Well, we’re freshly back from an afternoon where the celebratory warmth in the auditorium was distinctly at odds with the repetitiously murderous events on stage. Anchored around Plácido Domingo, the final acts of Otello, Rigoletto and Simon Boccanegra (strangling, stabbing and poisoning, respectively) provided more of an opportunity for the great man to celebrate his ensemble skills than for virtuoso display. Which is fitting, for an artist of his generosity and integrity.
The Otello performance didn’t, it has to be said, quite gel for me. It seemed to lie uncomfortably for Domingo, and that very quality of ensemble that I’ve just raised didn’t quite come off. It’s also not a work that responds well to having its final act lopped off for solo display. The audience must have agreed, as they behaved abominably: hacking, rasping, rustling, sneezing, bag-shuffling and ahem’ing their way through its entirety.
The remaining two pieces, though, saw Domingo in his more recent baritone territory and the voice was secure and thrilling at moments, as ever it was, even if, just here-and-there, there was the odd manoeuvring difficulty. I can’t deny that the grand old Doge or the desperate father didn’t seem to suit him better than the heroic warrior Otello. His death in the Boccanegra scene was startlingly effective as he stumbled to the ground, as was his anguish as Gilda died in his arms.
Support was consistently excellent. The Desdemona of Marina Poplavskaya was a little tentative at times, but that seemed true of much in the Otello act, and she improved in the Boccanegra. She is certainly a woman who divides: when she’s on form, I think she is tremendous, with a big, bright sound that can be very impressive; and then, just occasionally, the vocal control can seem to slip and it just misses its mark. Anyway, I enjoyed her contribution here. Perhaps even more impressive was the Gilda of Ailyn Pérez: a slight, vulnerable presence on stage, but with a voice of laser tone, though sensitively delivered: it was a shame Act 3 of Rigoletto doesn’t provide an opportunity for her Caro nome.
Francesco Meli was a ringing Duke of Mantua, seeming to enjoy his ‘turn’ with La donne è mobile. Veteran Paata Burchuladze was an appropriately dark Sparafucile, if not as malevolent as Raymond Aceto had been in that production, but was on finer form as a sepulchral Jacopo Fiesco in the Boccanegra. Justina Gringyte, a Young Artist, made much of Maddalena’s seduction and subsequent anguish, with a strong, rich mezzo.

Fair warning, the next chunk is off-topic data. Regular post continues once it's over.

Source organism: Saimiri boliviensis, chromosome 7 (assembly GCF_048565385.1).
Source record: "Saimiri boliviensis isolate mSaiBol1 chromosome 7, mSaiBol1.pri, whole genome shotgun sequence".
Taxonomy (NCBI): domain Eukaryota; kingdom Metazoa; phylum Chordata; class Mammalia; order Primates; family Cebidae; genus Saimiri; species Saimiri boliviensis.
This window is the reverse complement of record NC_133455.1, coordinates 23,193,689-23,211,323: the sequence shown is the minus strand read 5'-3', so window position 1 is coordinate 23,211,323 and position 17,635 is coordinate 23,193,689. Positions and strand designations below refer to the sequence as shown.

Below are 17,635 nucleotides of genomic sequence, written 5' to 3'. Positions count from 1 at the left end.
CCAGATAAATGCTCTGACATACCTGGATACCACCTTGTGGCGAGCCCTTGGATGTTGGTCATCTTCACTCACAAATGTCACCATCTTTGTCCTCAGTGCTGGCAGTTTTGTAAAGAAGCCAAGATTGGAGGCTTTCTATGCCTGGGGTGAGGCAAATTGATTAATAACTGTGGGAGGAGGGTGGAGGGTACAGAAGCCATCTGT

Pappano and the orchestra got roundly cheered between each act, and rightly so: a fabulously dramatic sound, revelling in the ominous darkness of these three tragic pieces. The audience went a bit bonkers for Domingo, and hooray for that, and there was a touching bit of business in the curtain calls, with Pappano giving Our Hero a bit of shove to get him to take more ovations. A heart-warming afternoon indeed.
Firstly, the audience: I’ve already referred to their evident boredom for parts, notably Otello, but I have to place on record that this was one of the most shamefully behaved audiences I’ve ever been party to. The distracted, disinterested throat-clearing continued consistently through the performance, even if it improved for the ‘easier’ (for which, read ‘oom-pah-pah’) sections of Rigoletto. It maddens me that the tickets are so hard to get for something like this, but people can behave so disrespectfully. I can only assume that they are the corporate freebie brigade or the more-money-than-brains crowd. A message to them: if you can’t sit still, shut up and pay attention, then get the hell out of this theatre. For some of us, it matters.
Secondly, which I wouldn’t normally bother to do, but on this occasion it’s worth also putting on record my absolute rejection of the write-up of Thursday’s performance in The Telegraph. Of course, I wasn’t there, it may well have been a less successful performance. However, the general noise on Twitter would suggest it wasn’t any sort of great disaster. Assuming a broad comparability between the performances, then, that would suggest Christiansen’s account to be thoroughly mean-spirited and unpleasant. ‘Wake’ rather than ‘celebration’, indeed? Burchuladze ‘desiccated’? Well, he’s entitled to the opinion, of course, but it was worlds away from the affectionate evening that I’ve just enjoyed, revolving around the talents of one of the few remaining opera artists to have proved an incontrovertibly great craft over so very many years. Of course there would be a better all-round Otello available for booking, but that’s not the point: I just think the whole thing needed to be taken in the reflective, celebratory spirit in which it was intended.